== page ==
Christ, Our Passover

It is noteworthy the Holy Bible in 1 Cor. 5:7 describes Jesus Christ as “our Passover,” but never calls Him “our Easter.”

The Bible, which represents the God-breathed Word of God, would not have attributed such a description to Christ. Why? The Bible doesn’t consider Easter a biblical festival and it does not have roots in biblical history. Easter is simply a pagan-rooted festival, which began in the second century, more than a hundred-years after Christ’s ascension, and has nothing to do with the death, burial, and resurrection of the Saviour.

Pause for a moment and ask yourself; what does the Easter bunny, decorated eggs, young chickens and eating ham, an unclean meat, according to the dietary laws of Lev. 11, have to do with the sacrifice of our Saviour? Absolutely nothing! These practices associated with the sacrifice of Christ were long being used to honour pagan gods in their fertility celebrations. One of them was known as Eastre (Ishtarte), the Teutonic goddess of spring from whom many scholars agree Easter is derived.

Isn’t it interesting the symbol of an innocent Lamb, Jesus Christ, being led to the slaughter for the sins of humanity, is not represented in Christianity’s most solemn festival? Instead, bunnies and eggs replace “our Passover?

All the biblical and secular evidence is there that the primitive church observed the Passover. The followers of Jesus, the apostles, and so many early followers, followed suit and the last living apostle, Polycarp, a student of the apostle John, had to defend the keeping of Passover.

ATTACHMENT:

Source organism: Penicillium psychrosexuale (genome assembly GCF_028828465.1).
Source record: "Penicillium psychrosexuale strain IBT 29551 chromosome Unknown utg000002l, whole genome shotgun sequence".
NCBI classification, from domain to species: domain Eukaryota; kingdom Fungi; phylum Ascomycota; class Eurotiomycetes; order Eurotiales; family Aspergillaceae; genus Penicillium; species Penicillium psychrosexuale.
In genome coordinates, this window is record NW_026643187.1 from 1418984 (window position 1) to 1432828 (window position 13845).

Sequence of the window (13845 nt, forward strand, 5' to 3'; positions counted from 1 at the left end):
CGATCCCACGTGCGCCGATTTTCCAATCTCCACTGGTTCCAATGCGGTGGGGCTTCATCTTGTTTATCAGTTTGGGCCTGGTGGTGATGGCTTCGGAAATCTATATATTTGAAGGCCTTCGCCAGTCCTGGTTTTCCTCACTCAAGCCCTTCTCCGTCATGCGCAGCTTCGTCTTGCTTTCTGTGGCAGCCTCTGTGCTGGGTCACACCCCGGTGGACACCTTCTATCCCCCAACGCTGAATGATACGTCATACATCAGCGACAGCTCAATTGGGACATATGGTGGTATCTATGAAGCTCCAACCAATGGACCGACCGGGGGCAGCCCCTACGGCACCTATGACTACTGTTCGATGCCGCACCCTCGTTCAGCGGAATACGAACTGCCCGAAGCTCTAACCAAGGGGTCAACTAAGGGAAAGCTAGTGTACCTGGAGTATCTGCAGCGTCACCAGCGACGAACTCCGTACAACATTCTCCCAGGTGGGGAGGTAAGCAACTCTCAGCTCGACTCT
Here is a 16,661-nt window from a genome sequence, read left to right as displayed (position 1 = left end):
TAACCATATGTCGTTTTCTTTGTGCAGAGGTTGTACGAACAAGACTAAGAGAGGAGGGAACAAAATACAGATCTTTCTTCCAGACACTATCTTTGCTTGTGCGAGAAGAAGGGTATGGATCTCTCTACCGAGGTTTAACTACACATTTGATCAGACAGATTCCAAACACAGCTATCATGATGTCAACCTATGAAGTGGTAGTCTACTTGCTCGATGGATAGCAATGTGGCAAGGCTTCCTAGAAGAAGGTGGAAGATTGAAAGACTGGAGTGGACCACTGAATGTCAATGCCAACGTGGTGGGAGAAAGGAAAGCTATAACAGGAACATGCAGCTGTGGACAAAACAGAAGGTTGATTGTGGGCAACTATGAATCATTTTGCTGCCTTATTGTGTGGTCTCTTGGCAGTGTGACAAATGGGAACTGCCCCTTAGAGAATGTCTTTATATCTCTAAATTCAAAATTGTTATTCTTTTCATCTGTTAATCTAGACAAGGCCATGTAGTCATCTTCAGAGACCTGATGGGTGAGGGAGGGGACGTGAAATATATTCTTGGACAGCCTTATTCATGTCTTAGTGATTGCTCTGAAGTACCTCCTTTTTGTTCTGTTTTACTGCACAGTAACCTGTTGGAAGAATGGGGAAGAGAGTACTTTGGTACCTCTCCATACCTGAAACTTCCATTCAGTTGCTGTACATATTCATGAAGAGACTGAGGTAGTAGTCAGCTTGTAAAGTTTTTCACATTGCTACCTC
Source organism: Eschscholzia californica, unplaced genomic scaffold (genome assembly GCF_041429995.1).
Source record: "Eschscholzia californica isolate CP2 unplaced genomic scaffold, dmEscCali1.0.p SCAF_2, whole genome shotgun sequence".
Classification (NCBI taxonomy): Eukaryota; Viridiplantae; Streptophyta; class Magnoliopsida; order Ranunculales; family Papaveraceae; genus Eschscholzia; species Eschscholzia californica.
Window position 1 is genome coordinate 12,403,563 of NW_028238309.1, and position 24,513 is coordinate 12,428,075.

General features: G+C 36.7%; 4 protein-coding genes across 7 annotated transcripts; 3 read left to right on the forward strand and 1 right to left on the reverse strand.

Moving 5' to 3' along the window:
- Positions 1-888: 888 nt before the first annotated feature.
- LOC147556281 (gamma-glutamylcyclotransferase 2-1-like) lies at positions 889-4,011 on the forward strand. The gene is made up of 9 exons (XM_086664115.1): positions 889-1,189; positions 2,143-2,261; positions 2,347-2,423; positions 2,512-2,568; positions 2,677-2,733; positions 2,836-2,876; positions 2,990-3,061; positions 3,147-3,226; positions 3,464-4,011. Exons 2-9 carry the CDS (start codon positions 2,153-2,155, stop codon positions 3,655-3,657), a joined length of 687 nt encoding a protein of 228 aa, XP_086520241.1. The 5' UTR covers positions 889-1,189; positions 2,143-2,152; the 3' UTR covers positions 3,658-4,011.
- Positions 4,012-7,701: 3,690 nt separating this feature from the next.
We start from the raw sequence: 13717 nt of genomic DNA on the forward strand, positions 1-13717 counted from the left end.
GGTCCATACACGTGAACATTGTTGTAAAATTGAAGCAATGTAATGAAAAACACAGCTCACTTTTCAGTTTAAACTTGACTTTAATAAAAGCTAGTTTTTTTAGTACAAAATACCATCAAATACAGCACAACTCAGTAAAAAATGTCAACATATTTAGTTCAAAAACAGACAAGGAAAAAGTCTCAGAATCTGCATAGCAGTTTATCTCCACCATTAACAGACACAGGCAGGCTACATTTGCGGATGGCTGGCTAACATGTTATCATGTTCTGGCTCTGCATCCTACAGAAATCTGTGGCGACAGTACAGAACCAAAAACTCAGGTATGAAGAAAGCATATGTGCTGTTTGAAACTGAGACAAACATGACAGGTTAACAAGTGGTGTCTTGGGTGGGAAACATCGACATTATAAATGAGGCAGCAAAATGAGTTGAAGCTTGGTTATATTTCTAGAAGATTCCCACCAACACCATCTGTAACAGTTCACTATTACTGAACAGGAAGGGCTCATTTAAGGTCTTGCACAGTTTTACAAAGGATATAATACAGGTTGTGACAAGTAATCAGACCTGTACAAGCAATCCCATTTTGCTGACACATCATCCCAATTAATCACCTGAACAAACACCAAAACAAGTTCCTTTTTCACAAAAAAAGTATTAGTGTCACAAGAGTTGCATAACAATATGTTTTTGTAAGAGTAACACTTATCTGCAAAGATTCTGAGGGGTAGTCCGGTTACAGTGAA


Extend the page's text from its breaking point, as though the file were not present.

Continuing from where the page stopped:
Around 150 A.D., Polycarp journeyed to Rome to meet Anicetus, regarded in Catholic circles as the 11th Pope, to discuss various heresies and address the issue of not changing the Passover to Easter Sunday, which was already been observed in some areas. Polycarp held to his belief, which was taught from the apostle John, that the biblical practice all early followers of Christ knew and observed, was not Easter, but rather the Passover. These stalwarts of the faith knew nothing but Passover and its connection with the sacrifice of Jesus “once and for all,” “in the night He was betrayed” for the sins of humanity.

It was customary for the early Christians to celebrate the death of Jesus with a Pascha meal on the date of the Jewish Passover (1 Cor. 5:7-8), not Easter.

At first there was no annual celebration of the resurrection. Eventually, in the gentile world, the day of resurrection was added to the Pascha festival. That day was Sunday. At the Council of Nicea (325) it was ruled Easter Sunday would be celebrated on the Sunday immediately following that full moon which came after the vernal equinox. At the same time, the Council decided the vernal equinox would be March 21 in the Julian calendar (Eusebius, Vit. Const. 3.18). (Synder GF. Irish Jesus, Roman Jesus: the formation of early Irish Christianity. Trinity Press International, 2002, p. 183)

Secular history recorded this great blunder as they abandoned a biblical and God-ordained practice, embracing a pagan world’s religious practice with the backing of a powerful and influential Roman system. As God’s people approach the season of Passover, let us remind ourselves what we are doing.

Purge out therefore the old leaven, that ye may be a new lump, as ye are unleavened. For even Christ our Passover is sacrificed for us:  Therefore let us keep the feast, not with old leaven, neither with the leaven of malice and wickedness; but with the unleavened bread of sincerity and truth,” (1 Cor. 5:7-8).

Indeed, Christ our PASSOVER, is sacrificed for us.


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